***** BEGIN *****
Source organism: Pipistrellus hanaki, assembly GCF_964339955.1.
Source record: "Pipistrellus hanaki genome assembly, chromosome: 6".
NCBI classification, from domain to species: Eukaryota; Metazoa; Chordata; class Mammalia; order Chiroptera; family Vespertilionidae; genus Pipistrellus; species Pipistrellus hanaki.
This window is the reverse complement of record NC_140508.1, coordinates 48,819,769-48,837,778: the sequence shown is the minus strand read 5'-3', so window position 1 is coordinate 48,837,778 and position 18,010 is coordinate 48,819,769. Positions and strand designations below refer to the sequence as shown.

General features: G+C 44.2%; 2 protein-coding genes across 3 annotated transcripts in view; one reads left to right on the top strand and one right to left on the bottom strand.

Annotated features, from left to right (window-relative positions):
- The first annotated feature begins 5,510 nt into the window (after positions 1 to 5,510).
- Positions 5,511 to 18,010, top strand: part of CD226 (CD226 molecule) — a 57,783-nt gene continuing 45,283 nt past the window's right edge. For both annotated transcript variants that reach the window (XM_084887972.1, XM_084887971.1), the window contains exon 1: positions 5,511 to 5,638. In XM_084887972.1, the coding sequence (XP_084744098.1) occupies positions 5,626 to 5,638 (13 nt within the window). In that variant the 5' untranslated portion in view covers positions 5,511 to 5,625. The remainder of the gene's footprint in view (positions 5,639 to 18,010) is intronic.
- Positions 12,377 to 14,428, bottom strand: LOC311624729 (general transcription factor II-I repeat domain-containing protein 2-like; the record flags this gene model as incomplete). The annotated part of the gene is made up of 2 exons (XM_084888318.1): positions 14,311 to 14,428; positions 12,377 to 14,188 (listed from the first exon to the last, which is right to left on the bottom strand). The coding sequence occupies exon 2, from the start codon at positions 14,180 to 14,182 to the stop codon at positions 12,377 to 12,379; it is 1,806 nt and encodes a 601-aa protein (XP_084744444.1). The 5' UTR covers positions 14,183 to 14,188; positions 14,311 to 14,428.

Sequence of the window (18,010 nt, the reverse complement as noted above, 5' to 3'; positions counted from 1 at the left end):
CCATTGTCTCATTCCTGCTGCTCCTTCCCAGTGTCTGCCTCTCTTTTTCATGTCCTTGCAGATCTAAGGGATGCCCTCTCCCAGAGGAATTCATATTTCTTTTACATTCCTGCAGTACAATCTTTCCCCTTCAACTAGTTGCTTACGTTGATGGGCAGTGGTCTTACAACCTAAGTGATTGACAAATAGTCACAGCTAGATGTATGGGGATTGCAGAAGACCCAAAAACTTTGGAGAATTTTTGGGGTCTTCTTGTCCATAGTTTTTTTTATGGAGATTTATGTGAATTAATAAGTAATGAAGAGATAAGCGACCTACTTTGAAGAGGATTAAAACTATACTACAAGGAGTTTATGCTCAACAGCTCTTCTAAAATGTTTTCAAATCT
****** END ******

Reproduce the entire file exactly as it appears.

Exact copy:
Source organism: Pipistrellus hanaki, assembly GCF_964339955.1.
Source record: "Pipistrellus hanaki genome assembly, chromosome: 6".
NCBI classification, from domain to species: Eukaryota; Metazoa; Chordata; class Mammalia; order Chiroptera; family Vespertilionidae; genus Pipistrellus; species Pipistrellus hanaki.
This window is the reverse complement of record NC_140508.1, coordinates 48,819,769-48,837,778: the sequence shown is the minus strand read 5'-3', so window position 1 is coordinate 48,837,778 and position 18,010 is coordinate 48,819,769. Positions and strand designations below refer to the sequence as shown.

General features: G+C 44.2%; 2 protein-coding genes across 3 annotated transcripts in view; one reads left to right on the top strand and one right to left on the bottom strand.

Annotated features, from left to right (window-relative positions):
- The first annotated feature begins 5,510 nt into the window (after positions 1 to 5,510).
- Positions 5,511 to 18,010, top strand: part of CD226 (CD226 molecule) — a 57,783-nt gene continuing 45,283 nt past the window's right edge. For both annotated transcript variants that reach the window (XM_084887972.1, XM_084887971.1), the window contains exon 1: positions 5,511 to 5,638. In XM_084887972.1, the coding sequence (XP_084744098.1) occupies positions 5,626 to 5,638 (13 nt within the window). In that variant the 5' untranslated portion in view covers positions 5,511 to 5,625. The remainder of the gene's footprint in view (positions 5,639 to 18,010) is intronic.
- Positions 12,377 to 14,428, bottom strand: LOC311624729 (general transcription factor II-I repeat domain-containing protein 2-like; the record flags this gene model as incomplete). The annotated part of the gene is made up of 2 exons (XM_084888318.1): positions 14,311 to 14,428; positions 12,377 to 14,188 (listed from the first exon to the last, which is right to left on the bottom strand). The coding sequence occupies exon 2, from the start codon at positions 14,180 to 14,182 to the stop codon at positions 12,377 to 12,379; it is 1,806 nt and encodes a 601-aa protein (XP_084744444.1). The 5' UTR covers positions 14,183 to 14,188; positions 14,311 to 14,428.

Sequence of the window (18,010 nt, the reverse complement as noted above, 5' to 3'; positions counted from 1 at the left end):
CCATTGTCTCATTCCTGCTGCTCCTTCCCAGTGTCTGCCTCTCTTTTTCATGTCCTTGCAGATCTAAGGGATGCCCTCTCCCAGAGGAATTCATATTTCTTTTACATTCCTGCAGTACAATCTTTCCCCTTCAACTAGTTGCTTACGTTGATGGGCAGTGGTCTTACAACCTAAGTGATTGACAAATAGTCACAGCTAGATGTATGGGGATTGCAGAAGACCCAAAAACTTTGGAGAATTTTTGGGGTCTTCTTGTCCATAGTTTTTTTTATGGAGATTTATGTGAATTAATAAGTAATGAAGAGATAAGCGACCTACTTTGAAGAGGATTAAAACTATACTACAAGGAGTTTATGCTCAACAGCTCTTCTAAAATGTTTTCAAATCT